• Excalibur in the Stone: A carnival attraction in the King Arthur movie involves Daffy as Arthur pulling a sword out of a stone in a test-of-strength game, as whoever pulls out the sword will be crowned King of England. The sword isn't referred to as the Excalibur, though.
  • Fan of the Underdog: Frank is apparently a big fan of Daffy, Looney Tunes' in-universe Unpopular Popular Character.
  • Gender-Blender Name: A scene in Daffy's movie in which Daffy's character hatches from an egg Tweety saves from Sylvester has Tweety decide to name him "Arthur," and when Daffy asks why choose that name, Tweety says as he sheds a tear, "Because my mommy's name was Arthur."
  • Heel–Face Turn: After the Goolies confront Claude Chaney, a.k.a. the Phantom of the Flickers, they praise his disguise work and decide to return Daffy's film, figuring Daffy could hire him to be in his movie. It works, and Claude Chaney gets awarded for his comeback in Daffy's "King Arthur" film at the Ozzie Awards.
  • Hurricane of Puns: There are quite a lot of puns in this, especially coming from the Goolies.
  • Instant Costume Change: One of the Phantom's disguise methods, often going into a tornado-like spin to do so.
  • Large Ham: The Phantom of the Flickers (a.k.a. Claude Chaney) has quite a few hammy moments.
  • Latex Perfection: Another method of disguise the Phantom of the Flickers employs. He'll also often wear numerous layers of rubber masks over each other, especially when demonstrating his disguise abilities to others.
  • Laugh Track: This TV movie has one (sounding fairly loud and echoey), which is normal for Filmation, but not normal for the Looney Tunes.
  • Limited Animation: Well, it is a Filmation production. Even the Looney Tunes characters are animated in a quite limited manner, which is unusual for their franchise.
  • Loony Fan: Frankie is a huge fan of Daffy Duck, and wants to help him save his movie and career. Initially, he and the rest of the Groovie Goolies keep getting in the way, and Daffy and the others are terrified of them, but later on they become more useful to the Looney Tunes.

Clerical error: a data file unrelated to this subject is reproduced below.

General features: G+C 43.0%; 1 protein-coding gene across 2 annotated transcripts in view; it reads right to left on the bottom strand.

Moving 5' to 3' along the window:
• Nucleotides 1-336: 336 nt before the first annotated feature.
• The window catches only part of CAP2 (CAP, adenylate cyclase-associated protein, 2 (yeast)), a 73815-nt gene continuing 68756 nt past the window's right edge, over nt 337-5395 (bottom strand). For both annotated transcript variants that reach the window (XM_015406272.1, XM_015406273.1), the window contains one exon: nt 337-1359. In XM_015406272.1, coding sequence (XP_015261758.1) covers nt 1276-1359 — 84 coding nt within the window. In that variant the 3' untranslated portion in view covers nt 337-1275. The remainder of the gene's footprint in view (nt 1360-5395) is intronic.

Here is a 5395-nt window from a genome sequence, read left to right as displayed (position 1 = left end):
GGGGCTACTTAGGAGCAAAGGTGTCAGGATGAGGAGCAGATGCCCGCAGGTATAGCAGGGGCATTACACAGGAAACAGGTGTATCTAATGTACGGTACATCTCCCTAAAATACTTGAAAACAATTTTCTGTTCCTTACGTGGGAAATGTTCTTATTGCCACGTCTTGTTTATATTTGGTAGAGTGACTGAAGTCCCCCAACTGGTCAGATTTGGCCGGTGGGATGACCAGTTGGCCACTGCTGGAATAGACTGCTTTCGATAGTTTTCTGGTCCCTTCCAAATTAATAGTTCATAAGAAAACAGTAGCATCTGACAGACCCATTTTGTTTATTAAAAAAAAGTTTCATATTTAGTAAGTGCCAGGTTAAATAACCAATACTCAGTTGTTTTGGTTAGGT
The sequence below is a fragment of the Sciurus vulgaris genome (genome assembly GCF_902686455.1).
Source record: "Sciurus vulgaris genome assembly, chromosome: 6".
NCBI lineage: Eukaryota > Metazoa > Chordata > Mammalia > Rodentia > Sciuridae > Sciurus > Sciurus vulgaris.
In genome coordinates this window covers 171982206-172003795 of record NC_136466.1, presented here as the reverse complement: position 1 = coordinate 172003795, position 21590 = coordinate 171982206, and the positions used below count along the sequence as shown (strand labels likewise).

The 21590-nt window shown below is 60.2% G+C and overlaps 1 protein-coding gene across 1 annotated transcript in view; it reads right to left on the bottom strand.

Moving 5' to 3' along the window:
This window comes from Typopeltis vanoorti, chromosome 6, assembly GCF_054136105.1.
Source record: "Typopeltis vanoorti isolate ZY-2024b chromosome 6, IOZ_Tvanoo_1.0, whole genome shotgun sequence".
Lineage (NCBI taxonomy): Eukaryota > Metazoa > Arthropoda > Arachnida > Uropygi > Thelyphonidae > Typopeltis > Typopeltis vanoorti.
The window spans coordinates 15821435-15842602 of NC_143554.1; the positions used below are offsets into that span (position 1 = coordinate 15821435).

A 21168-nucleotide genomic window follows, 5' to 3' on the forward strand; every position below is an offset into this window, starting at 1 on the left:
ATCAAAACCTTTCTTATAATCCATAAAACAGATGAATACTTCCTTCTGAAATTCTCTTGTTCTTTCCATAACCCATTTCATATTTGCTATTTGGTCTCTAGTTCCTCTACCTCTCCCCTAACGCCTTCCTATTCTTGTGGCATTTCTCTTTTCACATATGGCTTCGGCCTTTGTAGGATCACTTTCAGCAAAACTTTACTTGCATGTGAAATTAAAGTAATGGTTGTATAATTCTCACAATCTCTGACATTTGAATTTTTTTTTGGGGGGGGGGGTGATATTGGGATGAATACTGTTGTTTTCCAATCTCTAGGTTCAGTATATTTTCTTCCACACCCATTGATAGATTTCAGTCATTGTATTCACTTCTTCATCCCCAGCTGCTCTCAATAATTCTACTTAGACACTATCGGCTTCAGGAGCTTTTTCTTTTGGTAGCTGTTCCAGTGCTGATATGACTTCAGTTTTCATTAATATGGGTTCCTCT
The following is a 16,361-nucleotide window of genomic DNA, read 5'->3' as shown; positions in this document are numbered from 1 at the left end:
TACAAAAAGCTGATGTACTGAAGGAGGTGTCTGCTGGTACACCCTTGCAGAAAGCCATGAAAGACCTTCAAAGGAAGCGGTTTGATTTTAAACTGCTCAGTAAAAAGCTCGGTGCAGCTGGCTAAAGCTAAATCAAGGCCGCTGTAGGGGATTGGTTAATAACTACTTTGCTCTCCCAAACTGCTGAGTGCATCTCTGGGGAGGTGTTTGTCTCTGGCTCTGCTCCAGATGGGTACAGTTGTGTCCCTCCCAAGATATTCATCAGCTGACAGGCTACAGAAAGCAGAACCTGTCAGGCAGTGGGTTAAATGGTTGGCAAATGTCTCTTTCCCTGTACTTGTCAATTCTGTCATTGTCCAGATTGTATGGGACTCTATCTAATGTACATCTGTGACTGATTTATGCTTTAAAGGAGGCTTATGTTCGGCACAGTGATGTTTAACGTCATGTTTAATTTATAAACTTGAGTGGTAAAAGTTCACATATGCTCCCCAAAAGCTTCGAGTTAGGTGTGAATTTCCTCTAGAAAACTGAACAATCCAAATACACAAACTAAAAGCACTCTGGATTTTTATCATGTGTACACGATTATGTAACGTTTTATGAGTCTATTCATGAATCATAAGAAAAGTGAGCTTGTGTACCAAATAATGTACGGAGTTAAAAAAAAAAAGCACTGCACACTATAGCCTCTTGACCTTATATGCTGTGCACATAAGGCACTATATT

• Master of Disguise: The Phantom of the Flickers. He is able to flawlessly impersonate others and completely change his form by various disguise methods, often by a Full-Body Disguise (sometimes done by a tornado-spin Instant Costume Change, or sometimes done with conventional rubber masks). He even goes as far as to wear masks of all the other Groovie Goolies and Daffy Duck.
  • Medium Blending: The "Mad Mirror Land" sequence, where three of the Groovie Goolies (Drac, Frankie and Wolfie) chase the Phantom (disguised as Hauntleroy) through the mirror into a live-action world, and they all become live-action as well. This was actually a modified version of a Deleted Scene from The Groovie Goolies Show where the Goolies chase the real Hauntleroy into Mad Mirror Land after Hauntleroy steals Wolfie's guitar (in the movie, the Phantom came up with the guitar to hide Daffy's film in it).
  • Monster Mash
  • Named After Somebody Famous: Claude Chaney a.k.a. the Phantom of the Flickers has his name based off two famous horror movie actors, Claude Rains and Lon Chaney.
  • No Celebrities Were Harmed: In addition to the main Groovie Goolies characters (i.e., Frankie's voice being based off Boris Karloff and Mummy's voice being an imitation of Ed Wynn), Larry Storch gives Claude Chaney (a.k.a. the Phantom of the Flickers) a voice based off Claude Rains, and does a pretty convincing job with it.